5:15 p.m. Time to stretch. The movie’s over and multiple screens recess into the ceiling. A walk to the rear of the plane, and then back to my seat finds more people sleeping than usual. Maybe because there’s more room to stretch out. Conversation is virtually nonexistent. A little more than two hours to go and I’m ready for the flight to be over.
6 p.m. Last round of beverages. A pretty attendant smiles and says, “That’ll be $20” when the fellow in front of me asks for water. It’s good to hear laughter. I accidentally bump the woman sitting next to the window. I apologize and we both comment on how quiet the flight is, but neither of us pursue a conversation. We know what we don’t want to talk about.
6:15 p.m. I can’t concentrate anymore. I put the cassette player away, consider turning to my James Baldwin novel but I’m tired. The past two weeks, I have feverishly read newspapers, magazines, editorials and essays written by respected journalists, columnists, authors and educators. Their words are sincere and touched by some degree of emotional depth, but these are people who will still pour their coffee in the morning. Basically, life for most of us is going on. Change is seldom permanent. We respond and react to activities around us, first and foremost, as to how we are affected. That’s not a good or bad thing, only human.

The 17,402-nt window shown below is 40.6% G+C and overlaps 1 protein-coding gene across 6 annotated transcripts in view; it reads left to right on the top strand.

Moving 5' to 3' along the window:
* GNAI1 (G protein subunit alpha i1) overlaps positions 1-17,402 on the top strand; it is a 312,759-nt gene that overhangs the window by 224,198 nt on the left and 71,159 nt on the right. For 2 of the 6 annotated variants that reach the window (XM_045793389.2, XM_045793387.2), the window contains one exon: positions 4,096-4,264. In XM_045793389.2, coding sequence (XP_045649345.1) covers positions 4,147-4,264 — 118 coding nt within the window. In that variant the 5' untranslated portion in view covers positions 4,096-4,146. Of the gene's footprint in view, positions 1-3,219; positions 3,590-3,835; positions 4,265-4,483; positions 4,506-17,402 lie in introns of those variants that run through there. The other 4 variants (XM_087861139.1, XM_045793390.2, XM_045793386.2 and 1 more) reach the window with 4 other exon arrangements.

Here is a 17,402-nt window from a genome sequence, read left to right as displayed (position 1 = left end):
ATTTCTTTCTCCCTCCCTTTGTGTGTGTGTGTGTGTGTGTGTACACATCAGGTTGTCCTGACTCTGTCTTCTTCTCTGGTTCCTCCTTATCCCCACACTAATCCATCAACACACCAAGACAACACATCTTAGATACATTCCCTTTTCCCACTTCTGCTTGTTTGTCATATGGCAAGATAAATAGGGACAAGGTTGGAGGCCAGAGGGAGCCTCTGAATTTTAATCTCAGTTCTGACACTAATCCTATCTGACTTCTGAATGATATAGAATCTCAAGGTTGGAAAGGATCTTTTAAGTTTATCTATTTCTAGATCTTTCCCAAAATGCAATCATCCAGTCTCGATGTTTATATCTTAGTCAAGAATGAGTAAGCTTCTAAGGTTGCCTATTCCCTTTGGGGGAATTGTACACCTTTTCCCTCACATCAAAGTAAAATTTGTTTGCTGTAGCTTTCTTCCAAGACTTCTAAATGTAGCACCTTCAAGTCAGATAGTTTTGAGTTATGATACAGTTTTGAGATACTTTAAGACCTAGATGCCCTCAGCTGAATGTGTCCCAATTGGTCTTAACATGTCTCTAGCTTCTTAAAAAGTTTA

6:25 p.m. A none-too-dainty belch is heard from the pretty beer drinker. Now it’s my turn to smile. We land in an hour.
7:35 p.m. No smiling children or happy lovers greet passengers coming off the plane. The usually active shops and restaurants have only a sales clerk or two watching sporadic travelers hurry past to baggage claim. My suitcase is first off the belt — amazing. Waiting outside for my ride, I adjust to the 50-degree drop in temperature, happy to be on the ground. My flight home is tomorrow. I expect much of the same but maybe, by then, a little more conversation.